How can we ‘invalidate’ our token for test purposes? I’m testing the redirect @ an invalid token. I’ve deleted the browser cookie for my site, and I get redirected at the next page refresh because the token is no longer valid. However, I’m not entirely sure that this simulates a token expiring. The system parameter is set to the default (30 minutes) for NW7.40…and I’d like to leave it at that, but to simulate the csrf token expiring, do I really have to wait and remain inactive for an entire half hour?

    Many thanks,


  2. Alex Liao

    Hi Peter,

    I tried the header property x-csrf-token, however, I found a new token is generated when I do post request then the two tokens are different.

    Finally, I retrieve the cookies from GET request, and set it to POST request, it runs OK.

    For your reference.

    1. Niroop Radhakrishnan

      Hi Alex,

      I am using Python to call odata service. I am retrieving cookie and  x-csrf-token from the GET request and set them to POST request as below. Still I am getting 403 error in return. Please help.

      headers = {“set-cookie”: r.headers.get(“set-cookie”), “X-CSRF-Token”: r.headers.get(“X-CSRF-Token”)}
      s =, data=json.dumps(payload),headers=headers, auth=auth)



      1. Adrian Babalau

        Hi Fred,

        This is just to bring more clarity on Alex’s post, in case not to late:

        I was also experiencing the same in a SAP Cloud Platform java REST client app, designed to push data to some MDG ODATA services:

        • had the “X-Requested-With” header valued “XMLHttpRequest” in the GET request
        • had the “X-CSRF-Token” header, valued  “Fetch” in the GET request
        • Received the “X-CSRF-Token” header valued to an encoded string in the 200 OK HTTP response to the GET.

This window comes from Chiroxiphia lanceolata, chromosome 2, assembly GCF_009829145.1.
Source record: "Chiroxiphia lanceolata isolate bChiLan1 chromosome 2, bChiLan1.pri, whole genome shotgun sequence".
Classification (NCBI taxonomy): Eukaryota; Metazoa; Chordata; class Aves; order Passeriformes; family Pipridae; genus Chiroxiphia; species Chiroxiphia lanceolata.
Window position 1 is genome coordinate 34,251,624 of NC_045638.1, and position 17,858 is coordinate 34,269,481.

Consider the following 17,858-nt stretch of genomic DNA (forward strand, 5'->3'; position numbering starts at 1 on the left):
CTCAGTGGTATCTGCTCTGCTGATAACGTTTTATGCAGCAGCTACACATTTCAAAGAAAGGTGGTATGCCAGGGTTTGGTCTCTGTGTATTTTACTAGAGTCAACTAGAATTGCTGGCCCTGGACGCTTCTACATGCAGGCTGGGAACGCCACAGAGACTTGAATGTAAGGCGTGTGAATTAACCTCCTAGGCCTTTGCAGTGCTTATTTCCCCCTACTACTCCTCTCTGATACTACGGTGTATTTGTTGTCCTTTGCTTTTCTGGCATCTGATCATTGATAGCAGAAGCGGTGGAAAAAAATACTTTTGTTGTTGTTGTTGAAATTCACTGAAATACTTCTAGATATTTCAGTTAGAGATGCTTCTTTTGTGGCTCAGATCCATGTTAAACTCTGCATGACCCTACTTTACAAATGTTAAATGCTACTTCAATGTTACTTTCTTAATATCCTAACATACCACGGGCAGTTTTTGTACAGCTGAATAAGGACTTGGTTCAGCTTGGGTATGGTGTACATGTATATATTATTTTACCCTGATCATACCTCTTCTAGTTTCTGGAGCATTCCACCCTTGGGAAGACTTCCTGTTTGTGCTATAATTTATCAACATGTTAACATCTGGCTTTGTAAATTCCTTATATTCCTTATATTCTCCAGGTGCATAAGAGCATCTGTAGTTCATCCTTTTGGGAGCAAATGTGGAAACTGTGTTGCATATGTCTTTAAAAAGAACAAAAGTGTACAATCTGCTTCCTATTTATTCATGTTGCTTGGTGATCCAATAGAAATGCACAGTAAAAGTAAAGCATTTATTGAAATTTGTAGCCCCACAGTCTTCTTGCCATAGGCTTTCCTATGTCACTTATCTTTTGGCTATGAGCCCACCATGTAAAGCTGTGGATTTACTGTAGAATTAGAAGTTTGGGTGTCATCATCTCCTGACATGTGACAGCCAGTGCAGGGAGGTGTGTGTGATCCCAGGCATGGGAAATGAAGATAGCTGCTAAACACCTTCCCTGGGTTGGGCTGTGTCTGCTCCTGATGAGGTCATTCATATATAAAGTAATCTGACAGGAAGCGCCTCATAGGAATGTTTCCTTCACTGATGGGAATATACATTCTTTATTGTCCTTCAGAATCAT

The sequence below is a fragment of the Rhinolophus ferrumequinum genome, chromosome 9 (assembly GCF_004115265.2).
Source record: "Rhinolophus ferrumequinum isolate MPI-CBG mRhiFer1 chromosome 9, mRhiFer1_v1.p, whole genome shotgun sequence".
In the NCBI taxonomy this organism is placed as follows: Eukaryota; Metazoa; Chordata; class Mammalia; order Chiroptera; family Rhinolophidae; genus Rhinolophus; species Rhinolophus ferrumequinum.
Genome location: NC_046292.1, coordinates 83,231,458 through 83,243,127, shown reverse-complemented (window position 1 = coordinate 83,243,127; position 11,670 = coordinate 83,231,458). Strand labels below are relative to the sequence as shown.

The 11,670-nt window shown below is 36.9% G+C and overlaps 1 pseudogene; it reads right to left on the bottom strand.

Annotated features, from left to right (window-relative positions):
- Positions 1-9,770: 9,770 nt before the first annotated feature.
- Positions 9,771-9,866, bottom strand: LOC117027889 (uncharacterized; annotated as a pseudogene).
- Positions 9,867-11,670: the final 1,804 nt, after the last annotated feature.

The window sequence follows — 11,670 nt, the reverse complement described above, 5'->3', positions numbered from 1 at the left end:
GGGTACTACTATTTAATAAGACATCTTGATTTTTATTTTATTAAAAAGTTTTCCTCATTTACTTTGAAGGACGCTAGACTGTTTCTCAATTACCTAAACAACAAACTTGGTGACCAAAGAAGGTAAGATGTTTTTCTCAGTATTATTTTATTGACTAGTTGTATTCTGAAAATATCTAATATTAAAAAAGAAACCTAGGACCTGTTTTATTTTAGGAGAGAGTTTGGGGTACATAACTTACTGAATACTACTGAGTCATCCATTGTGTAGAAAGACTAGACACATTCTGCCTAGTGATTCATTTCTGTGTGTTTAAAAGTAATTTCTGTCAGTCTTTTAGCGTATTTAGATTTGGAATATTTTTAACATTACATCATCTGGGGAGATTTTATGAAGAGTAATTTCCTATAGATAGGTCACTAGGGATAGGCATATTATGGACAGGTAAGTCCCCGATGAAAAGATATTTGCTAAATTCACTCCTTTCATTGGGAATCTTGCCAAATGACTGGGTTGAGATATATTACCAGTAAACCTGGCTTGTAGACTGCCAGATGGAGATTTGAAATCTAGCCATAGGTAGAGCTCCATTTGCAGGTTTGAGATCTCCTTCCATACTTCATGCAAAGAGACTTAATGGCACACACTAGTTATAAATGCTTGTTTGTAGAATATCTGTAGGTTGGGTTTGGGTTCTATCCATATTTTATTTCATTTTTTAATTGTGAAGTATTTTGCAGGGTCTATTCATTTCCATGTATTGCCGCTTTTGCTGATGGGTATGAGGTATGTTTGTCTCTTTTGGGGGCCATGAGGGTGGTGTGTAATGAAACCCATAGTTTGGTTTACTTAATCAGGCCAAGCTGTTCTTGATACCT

• set “X-Requested-With” and “X-CSRF-Token” headers with the values:  “XMLHttpRequest”, and the received encoded string respectively in a POST/PUT request
        • sent the POST/PUT
        • got the 403 Forbidden HTTP error with the error message :CSRF token validation failed”

        As already mentioned by Alex, the reason was that, without retrieving the cookies from the GET response and set them as such into the POST/PUT request, the POST is initiating a new HTTP session at ODATA GW service end and is generating a new CSRF, which obviously is different then the one POST is containing, and also obviously, fails the validation.

        This pb only happens in REST client apps and not in REST clients like Chrome Advanced REST client or Postman + Postman interceptor, where the cookies, containing among others, the SAP_SESSIONID_XXXX_100 and MYSAPSSO2 cookies that contain session initiated by the GET request  related data, are added automatically to the request, transparently for the user formatting and sending the request.

        Therefore, to summarize, in order to overcome the 403 Forbidden error, in a REST client application , all 3 headers,  X-Requested-With, X-CSRF-Token, Cookie must be explicitly retrieved and set into the POST/PUT request. Any of the 3 missed , will still lead to 403 Forbidden: CSRF token validation failed.

        In my case, as in Alex’s I missed the retrieving and setting the cookies (which by far is the most subtle error, one could make, in this use case)

        To retrieve, in Java, the cookies in the GET response and set them into the next POST/PUT, the following code snippet could be used. It relies on Spring RestTemplate and related classes to send and get HTTP requests/responses.

        • It asumes the ResponseEntity<T> responseEntity object is already populated with the GET response

        private MultiValueMap<String, String> getResponseXCSRFTokenAndSetCookieHeaders(ResponseEntity<string> responseEntity) {

        • MultiValueMap<String, String> selectedHeaders = new LinkedMultiValueMap<String, String>();
          String xCSRFTokenValue = responseEntity.getHeaders().getFirst(“X-CSRF-Token”);

          • if (xCSRFTokenValue == null)    throw new SAPException(“NO_X_CSRF_Token_RETURNED_FOR_HEADER”);
        • selectedHeaders.add(“X-CSRF-Token”, xCSRFTokenValue);
        • selectedHeaders.put(“Cookie”, responseEntity.getHeaders().get(“Set-Cookie”));
        • return selectedHeaders;